WebMD Medical News
Louise Chang, MD
Dec. 16, 2010 -- Three-quarters of children aged 5 to 12 consume caffeine, and it may be keeping them up at night, according to a new study in the Journal of Pediatrics.
Children aged 5 to 7 took in about 52 milligrams of caffeine per day, and children aged 8 to 12 had about 109 milligrams, the equivalent of nearly three 12-ounce cans of soda per day. That’s much higher than the amount of caffeine linked to effects in adults.
The more caffeine the children had, the less they slept, the new study showed. Caffeine was not associated with bed-wetting.
“I would suggest that parents simply be prudent and regulate the amount of caffeine their children consume,” says study author William J. Warzak, PhD, a professor of psychology in the department of pediatrics at the University of Nebraska Medical in Omaha. “They will not be the worse for wear if their caffeine consumption is restricted,” he says in an email. The caffeine in the children’s diet came mainly from soft drinks.
So what is a moderate amount of caffeine in a 5-year-old or 10-year-old? "I don't think we know the answer to that question,” he says.
“Most of the research into the health effects of caffeine has been with adults [and] there really is very little pertaining to children,” he says. “The FDA has not established recommended amounts of caffeine consumption in children, although the Canadian government has issued such guidelines and our respondents indicated that quite a few children push those limits.”
Warzak and colleagues surveyed 201 parents of children aged 5 to 12 from an urban outpatient pediatric clinic. Parents reported information about their child’s daily diet of different beverages and snacks. They also reported information on their child’s sleep and bed-wetting history.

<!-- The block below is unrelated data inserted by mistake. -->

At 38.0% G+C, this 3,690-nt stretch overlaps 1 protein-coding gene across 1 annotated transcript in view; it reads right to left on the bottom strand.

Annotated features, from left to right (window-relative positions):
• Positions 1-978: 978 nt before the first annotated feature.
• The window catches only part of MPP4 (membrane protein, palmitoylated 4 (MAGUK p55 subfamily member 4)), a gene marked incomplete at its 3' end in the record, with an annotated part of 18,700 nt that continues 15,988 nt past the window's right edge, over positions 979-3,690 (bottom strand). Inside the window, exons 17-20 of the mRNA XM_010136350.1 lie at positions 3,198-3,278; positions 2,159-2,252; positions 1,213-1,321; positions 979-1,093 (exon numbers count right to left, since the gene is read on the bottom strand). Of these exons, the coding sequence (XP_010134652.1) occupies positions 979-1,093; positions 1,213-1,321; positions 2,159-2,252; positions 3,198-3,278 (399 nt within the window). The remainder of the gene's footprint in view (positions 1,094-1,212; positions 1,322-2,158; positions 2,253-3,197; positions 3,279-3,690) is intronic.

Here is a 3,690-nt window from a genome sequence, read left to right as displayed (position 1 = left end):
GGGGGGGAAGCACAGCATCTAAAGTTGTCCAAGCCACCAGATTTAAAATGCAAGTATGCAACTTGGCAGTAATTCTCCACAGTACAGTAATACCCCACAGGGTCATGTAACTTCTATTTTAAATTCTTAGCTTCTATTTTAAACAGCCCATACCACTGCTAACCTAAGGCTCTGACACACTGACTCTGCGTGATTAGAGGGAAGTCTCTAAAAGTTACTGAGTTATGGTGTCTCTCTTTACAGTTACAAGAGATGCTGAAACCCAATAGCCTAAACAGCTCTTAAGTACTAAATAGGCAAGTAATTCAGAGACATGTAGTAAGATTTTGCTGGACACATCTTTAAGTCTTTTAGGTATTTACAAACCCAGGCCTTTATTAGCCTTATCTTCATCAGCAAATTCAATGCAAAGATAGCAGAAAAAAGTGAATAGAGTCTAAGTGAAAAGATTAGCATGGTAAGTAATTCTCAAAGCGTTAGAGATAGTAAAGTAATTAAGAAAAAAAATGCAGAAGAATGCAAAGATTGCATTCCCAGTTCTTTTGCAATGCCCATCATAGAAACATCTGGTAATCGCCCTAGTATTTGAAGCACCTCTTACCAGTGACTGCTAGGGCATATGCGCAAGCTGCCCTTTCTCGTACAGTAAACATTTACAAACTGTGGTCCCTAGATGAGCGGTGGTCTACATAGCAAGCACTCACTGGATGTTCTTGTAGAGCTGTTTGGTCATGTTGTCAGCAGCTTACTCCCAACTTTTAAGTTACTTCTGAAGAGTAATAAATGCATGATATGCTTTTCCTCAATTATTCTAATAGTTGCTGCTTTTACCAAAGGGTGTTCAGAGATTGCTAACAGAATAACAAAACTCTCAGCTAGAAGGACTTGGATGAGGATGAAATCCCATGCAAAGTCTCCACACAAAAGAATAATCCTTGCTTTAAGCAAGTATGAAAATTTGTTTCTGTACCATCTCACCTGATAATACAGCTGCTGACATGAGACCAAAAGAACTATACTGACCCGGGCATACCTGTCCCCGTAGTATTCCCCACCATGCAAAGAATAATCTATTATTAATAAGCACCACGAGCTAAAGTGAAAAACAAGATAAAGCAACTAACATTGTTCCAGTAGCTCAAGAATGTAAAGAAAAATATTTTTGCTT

Avram Traum, MD, a pediatric nephrologist at MassGeneral Hospital for Children in Boston, tells WebMD that the amount of caffeine children consumed in this and other studies is “shocking, staggering, and disturbing.”
The new study looked at how caffeine may affect sleep and bed-wetting, but drinking so much soda may also have an effect on obesity and diseases associated with obesity, including high blood pressure in children, he says.
“There is no reason that school-aged children need caffeine. Period,” he says. The occasional cup of soda on a special occasion is OK, but children should not drink caffeine on a daily basis.
“Sodas are junk food and have no nutritional value,” says Charles Shubin, MD, director of pediatrics at Mercy FamilyCare, a division of Family Health Centers of Baltimore.
Poor sleep can affect school performance. “Sleep debt catches up and kids will fall asleep in school and not do their schoolwork,” he says.
Shubin says the reason caffeine does not seem to increase bed-wetting is likely because children are not sleeping as deeply if they have caffeine, so they wake up to go to the bathroom.
Ihuoma U. Eneli, MD, medical director of the Center for Healthy Weight and Nutrition at Nationwide Children’s Hospital in Columbus, Ohio, is surprised at the amount of caffeine that children in the new study took in.
“I think that parents have to be a little more aware of what their kids are drinking,” she says. “Even diet soda has caffeine and some of the fancy drinks that middle schoolers and high schoolers drink also have a lot of caffeine,” she says.
Besides sleep problems, caffeine can produce anxiety symptoms, she tells WebMD.
"Children are getting less and less sleep over the last 50 years and are replacing it with caffeine consumption," says Heidi Connolly, MD, chief of the division of pediatric sleep medicine at University of Rochester in Rochester, N.Y.
"The less you sleep the more likely you are to be overweight. This is proven in adults and likely true in children as well," she says.
Children aged 2 and above should drink water and low-fat milk. "Sugar beverages in general are a poor choice and those with caffeine are an even poorer choice," she tells WebMD. “The caffeine in one cola is a significant dose for a small child -- not to mention the calories."
SOURCES:Avram Traum, MD, pediatric nephrologist, MassGeneral Hospital for Children, Boston.William J, Warzak, PhD, professor, psychology University of Nebraska Medical, Omaha.Ihuoma U. Eneli, MD, medical director, Center for Healthy Weight and Nutrition, Nationwide Children’s Hospital, Columbus, Ohio.Heidi Connolly, MD chief, division of pediatric sleep medicine, University of Rochester, Rochester, N.Y.Charles Shubin, MD, director, pediatrics, Mercy FamilyCare.
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